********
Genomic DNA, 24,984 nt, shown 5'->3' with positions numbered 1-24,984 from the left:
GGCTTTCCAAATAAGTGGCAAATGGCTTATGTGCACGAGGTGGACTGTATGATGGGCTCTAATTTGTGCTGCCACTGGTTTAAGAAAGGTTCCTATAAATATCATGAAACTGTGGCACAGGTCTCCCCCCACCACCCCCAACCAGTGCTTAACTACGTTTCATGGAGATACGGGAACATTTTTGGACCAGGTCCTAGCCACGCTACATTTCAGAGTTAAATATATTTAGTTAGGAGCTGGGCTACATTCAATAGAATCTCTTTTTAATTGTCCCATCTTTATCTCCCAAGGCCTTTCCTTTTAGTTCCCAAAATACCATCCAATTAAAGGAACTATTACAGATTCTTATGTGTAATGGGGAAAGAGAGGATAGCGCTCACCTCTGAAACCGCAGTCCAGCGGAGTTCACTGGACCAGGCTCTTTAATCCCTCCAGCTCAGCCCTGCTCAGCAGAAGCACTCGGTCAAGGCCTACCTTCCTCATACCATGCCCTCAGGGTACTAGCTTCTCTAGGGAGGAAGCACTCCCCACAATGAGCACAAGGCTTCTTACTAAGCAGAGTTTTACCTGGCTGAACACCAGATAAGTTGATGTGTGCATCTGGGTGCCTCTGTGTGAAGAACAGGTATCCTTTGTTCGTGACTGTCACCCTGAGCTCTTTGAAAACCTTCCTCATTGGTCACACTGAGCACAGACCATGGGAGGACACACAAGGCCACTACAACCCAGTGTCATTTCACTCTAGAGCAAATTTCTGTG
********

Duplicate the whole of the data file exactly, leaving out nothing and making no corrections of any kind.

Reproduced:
Genomic DNA, 24,984 nt, shown 5'->3' with positions numbered 1-24,984 from the left:
GGCTTTCCAAATAAGTGGCAAATGGCTTATGTGCACGAGGTGGACTGTATGATGGGCTCTAATTTGTGCTGCCACTGGTTTAAGAAAGGTTCCTATAAATATCATGAAACTGTGGCACAGGTCTCCCCCCACCACCCCCAACCAGTGCTTAACTACGTTTCATGGAGATACGGGAACATTTTTGGACCAGGTCCTAGCCACGCTACATTTCAGAGTTAAATATATTTAGTTAGGAGCTGGGCTACATTCAATAGAATCTCTTTTTAATTGTCCCATCTTTATCTCCCAAGGCCTTTCCTTTTAGTTCCCAAAATACCATCCAATTAAAGGAACTATTACAGATTCTTATGTGTAATGGGGAAAGAGAGGATAGCGCTCACCTCTGAAACCGCAGTCCAGCGGAGTTCACTGGACCAGGCTCTTTAATCCCTCCAGCTCAGCCCTGCTCAGCAGAAGCACTCGGTCAAGGCCTACCTTCCTCATACCATGCCCTCAGGGTACTAGCTTCTCTAGGGAGGAAGCACTCCCCACAATGAGCACAAGGCTTCTTACTAAGCAGAGTTTTACCTGGCTGAACACCAGATAAGTTGATGTGTGCATCTGGGTGCCTCTGTGTGAAGAACAGGTATCCTTTGTTCGTGACTGTCACCCTGAGCTCTTTGAAAACCTTCCTCATTGGTCACACTGAGCACAGACCATGGGAGGACACACAAGGCCACTACAACCCAGTGTCATTTCACTCTAGAGCAAATTTCTGTG